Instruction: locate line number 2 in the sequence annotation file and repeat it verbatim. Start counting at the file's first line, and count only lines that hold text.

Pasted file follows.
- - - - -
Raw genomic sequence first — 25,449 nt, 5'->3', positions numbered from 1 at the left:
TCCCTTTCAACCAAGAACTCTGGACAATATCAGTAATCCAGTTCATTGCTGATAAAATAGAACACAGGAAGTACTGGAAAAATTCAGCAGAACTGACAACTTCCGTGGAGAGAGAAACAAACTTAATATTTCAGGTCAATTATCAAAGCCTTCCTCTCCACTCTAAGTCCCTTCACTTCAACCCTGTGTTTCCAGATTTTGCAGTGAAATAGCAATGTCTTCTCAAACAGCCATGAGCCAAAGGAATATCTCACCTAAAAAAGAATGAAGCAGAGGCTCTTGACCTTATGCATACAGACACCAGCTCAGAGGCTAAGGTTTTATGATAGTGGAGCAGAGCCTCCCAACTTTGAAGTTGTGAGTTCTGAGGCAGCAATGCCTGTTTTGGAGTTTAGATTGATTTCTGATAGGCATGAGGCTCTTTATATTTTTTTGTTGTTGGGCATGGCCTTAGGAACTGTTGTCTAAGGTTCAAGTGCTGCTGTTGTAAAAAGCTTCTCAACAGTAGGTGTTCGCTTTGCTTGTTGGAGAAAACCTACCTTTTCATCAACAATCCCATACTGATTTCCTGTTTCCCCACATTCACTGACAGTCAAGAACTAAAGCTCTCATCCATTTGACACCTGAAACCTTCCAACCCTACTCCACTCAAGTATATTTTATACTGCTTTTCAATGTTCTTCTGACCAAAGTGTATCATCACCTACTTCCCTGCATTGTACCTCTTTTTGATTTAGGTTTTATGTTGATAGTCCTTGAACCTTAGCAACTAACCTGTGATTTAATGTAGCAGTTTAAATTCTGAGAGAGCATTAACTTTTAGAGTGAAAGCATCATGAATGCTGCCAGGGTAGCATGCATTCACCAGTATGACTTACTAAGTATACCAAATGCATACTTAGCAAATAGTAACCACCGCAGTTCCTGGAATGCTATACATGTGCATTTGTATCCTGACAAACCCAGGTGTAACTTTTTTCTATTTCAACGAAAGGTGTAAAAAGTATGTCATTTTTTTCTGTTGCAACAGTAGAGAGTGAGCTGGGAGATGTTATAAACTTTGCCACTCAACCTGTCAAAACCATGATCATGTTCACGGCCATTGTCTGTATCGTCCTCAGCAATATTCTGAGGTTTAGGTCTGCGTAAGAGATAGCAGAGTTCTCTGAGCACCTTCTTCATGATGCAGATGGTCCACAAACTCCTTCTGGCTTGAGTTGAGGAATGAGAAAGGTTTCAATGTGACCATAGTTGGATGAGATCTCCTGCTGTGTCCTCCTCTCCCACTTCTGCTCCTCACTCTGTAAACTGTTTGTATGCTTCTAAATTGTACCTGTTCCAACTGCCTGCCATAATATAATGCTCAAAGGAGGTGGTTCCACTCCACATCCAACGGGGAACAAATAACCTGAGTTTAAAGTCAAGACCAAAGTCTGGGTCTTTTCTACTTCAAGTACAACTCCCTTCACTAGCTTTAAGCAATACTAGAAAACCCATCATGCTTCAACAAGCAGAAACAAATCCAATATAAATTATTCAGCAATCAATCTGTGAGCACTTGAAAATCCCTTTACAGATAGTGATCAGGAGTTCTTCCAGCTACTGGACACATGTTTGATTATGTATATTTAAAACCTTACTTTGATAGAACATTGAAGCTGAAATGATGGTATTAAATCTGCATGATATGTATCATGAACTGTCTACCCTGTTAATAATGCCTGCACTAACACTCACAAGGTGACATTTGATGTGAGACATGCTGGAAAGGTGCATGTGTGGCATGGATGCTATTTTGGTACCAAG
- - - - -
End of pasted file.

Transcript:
TCCCTTTCAACCAAGAACTCTGGACAATATCAGTAATCCAGTTCATTGCTGATAAAATAGAACACAGGAAGTACTGGAAAAATTCAGCAGAACTGACAACTTCCGTGGAGAGAGAAACAAACTTAATATTTCAGGTCAATTATCAAAGCCTTCCTCTCCACTCTAAGTCCCTTCACTTCAACCCTGTGTTTCCAGATTTTGCAGTGAAATAGCAATGTCTTCTCAAACAGCCATGAGCCAAAGGAATATCTCACCTAAAAAAGAATGAAGCAGAGGCTCTTGACCTTATGCATACAGACACCAGCTCAGAGGCTAAGGTTTTATGATAGTGGAGCAGAGCCTCCCAACTTTGAAGTTGTGAGTTCTGAGGCAGCAATGCCTGTTTTGGAGTTTAGATTGATTTCTGATAGGCATGAGGCTCTTTATATTTTTTTGTTGTTGGGCATGGCCTTAGGAACTGTTGTCTAAGGTTCAAGTGCTGCTGTTGTAAAAAGCTTCTCAACAGTAGGTGTTCGCTTTGCTTGTTGGAGAAAACCTACCTTTTCATCAACAATCCCATACTGATTTCCTGTTTCCCCACATTCACTGACAGTCAAGAACTAAAGCTCTCATCCATTTGACACCTGAAACCTTCCAACCCTACTCCACTCAAGTATATTTTATACTGCTTTTCAATGTTCTTCTGACCAAAGTGTATCATCACCTACTTCCCTGCATTGTACCTCTTTTTGATTTAGGTTTTATGTTGATAGTCCTTGAACCTTAGCAACTAACCTGTGATTTAATGTAGCAGTTTAAATTCTGAGAGAGCATTAACTTTTAGAGTGAAAGCATCATGAATGCTGCCAGGGTAGCATGCATTCACCAGTATGACTTACTAAGTATACCAAATGCATACTTAGCAAATAGTAACCACCGCAGTTCCTGGAATGCTATACATGTGCATTTGTATCCTGACAAACCCAGGTGTAACTTTTTTCTATTTCAACGAAAGGTGTAAAAAGTATGTCATTTTTTTCTGTTGCAACAGTAGAGAGTGAGCTGGGAGATGTTATAAACTTTGCCACTCAACCTGTCAAAACCATGATCATGTTCACGGCCATTGTCTGTATCGTCCTCAGCAATATTCTGAGGTTTAGGTCTGCGTAAGAGATAGCAGAGTTCTCTGAGCACCTTCTTCATGATGCAGATGGTCCACAAACTCCTTCTGGCTTGAGTTGAGGAATGAGAAAGGTTTCAATGTGACCATAGTTGGATGAGATCTCCTGCTGTGTCCTCCTCTCCCACTTCTGCTCCTCACTCTGTAAACTGTTTGTATGCTTCTAAATTGTACCTGTTCCAACTGCCTGCCATAATATAATGCTCAAAGGAGGTGGTTCCACTCCACATCCAACGGGGAACAAATAACCTGAGTTTAAAGTCAAGACCAAAGTCTGGGTCTTTTCTACTTCAAGTACAACTCCCTTCACTAGCTTTAAGCAATACTAGAAAACCCATCATGCTTCAACAAGCAGAAACAAATCCAATATAAATTATTCAGCAATCAATCTGTGAGCACTTGAAAATCCCTTTACAGATAGTGATCAGGAGTTCTTCCAGCTACTGGACACATGTTTGATTATGTATATTTAAAACCTTACTTTGATAGAACATTGAAGCTGAAATGATGGTATTAAATCTGCATGATATGTATCATGAACTGTCTACCCTGTTAATAATGCCTGCACTAACACTCACAAGGTGACATTTGATGTGAGACATGCTGGAAAGGTGCATGTGTGGCATGGATGCTATTTTGGTACCAAG